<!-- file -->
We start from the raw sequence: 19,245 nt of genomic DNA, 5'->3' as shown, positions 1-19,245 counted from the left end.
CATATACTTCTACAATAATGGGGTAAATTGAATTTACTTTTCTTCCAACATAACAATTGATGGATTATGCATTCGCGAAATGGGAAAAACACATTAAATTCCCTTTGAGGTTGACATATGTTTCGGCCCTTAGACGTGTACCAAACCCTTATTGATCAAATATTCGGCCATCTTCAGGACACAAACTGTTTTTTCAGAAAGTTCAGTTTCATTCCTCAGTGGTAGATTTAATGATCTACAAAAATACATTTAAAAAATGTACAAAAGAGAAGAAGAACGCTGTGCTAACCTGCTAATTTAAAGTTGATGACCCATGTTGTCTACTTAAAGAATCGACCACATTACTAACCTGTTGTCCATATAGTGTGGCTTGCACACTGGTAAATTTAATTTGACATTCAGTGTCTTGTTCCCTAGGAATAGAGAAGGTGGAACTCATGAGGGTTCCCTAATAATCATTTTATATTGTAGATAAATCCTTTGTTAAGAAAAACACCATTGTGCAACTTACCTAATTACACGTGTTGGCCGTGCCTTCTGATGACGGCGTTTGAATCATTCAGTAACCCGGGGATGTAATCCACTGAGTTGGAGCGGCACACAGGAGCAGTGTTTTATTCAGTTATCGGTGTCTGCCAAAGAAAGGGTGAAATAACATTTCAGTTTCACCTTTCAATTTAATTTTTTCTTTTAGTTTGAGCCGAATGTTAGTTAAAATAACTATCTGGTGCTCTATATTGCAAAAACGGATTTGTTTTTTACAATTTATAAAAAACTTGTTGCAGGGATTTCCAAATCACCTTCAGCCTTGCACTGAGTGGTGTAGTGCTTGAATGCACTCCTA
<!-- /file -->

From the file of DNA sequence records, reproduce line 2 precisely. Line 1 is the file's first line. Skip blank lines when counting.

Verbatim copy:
CATATACTTCTACAATAATGGGGTAAATTGAATTTACTTTTCTTCCAACATAACAATTGATGGATTATGCATTCGCGAAATGGGAAAAACACATTAAATTCCCTTTGAGGTTGACATATGTTTCGGCCCTTAGACGTGTACCAAACCCTTATTGATCAAATATTCGGCCATCTTCAGGACACAAACTGTTTTTTCAGAAAGTTCAGTTTCATTCCTCAGTGGTAGATTTAATGATCTACAAAAATACATTTAAAAAATGTACAAAAGAGAAGAAGAACGCTGTGCTAACCTGCTAATTTAAAGTTGATGACCCATGTTGTCTACTTAAAGAATCGACCACATTACTAACCTGTTGTCCATATAGTGTGGCTTGCACACTGGTAAATTTAATTTGACATTCAGTGTCTTGTTCCCTAGGAATAGAGAAGGTGGAACTCATGAGGGTTCCCTAATAATCATTTTATATTGTAGATAAATCCTTTGTTAAGAAAAACACCATTGTGCAACTTACCTAATTACACGTGTTGGCCGTGCCTTCTGATGACGGCGTTTGAATCATTCAGTAACCCGGGGATGTAATCCACTGAGTTGGAGCGGCACACAGGAGCAGTGTTTTATTCAGTTATCGGTGTCTGCCAAAGAAAGGGTGAAATAACATTTCAGTTTCACCTTTCAATTTAATTTTTTCTTTTAGTTTGAGCCGAATGTTAGTTAAAATAACTATCTGGTGCTCTATATTGCAAAAACGGATTTGTTTTTTACAATTTATAAAAAACTTGTTGCAGGGATTTCCAAATCACCTTCAGCCTTGCACTGAGTGGTGTAGTGCTTGAATGCACTCCTA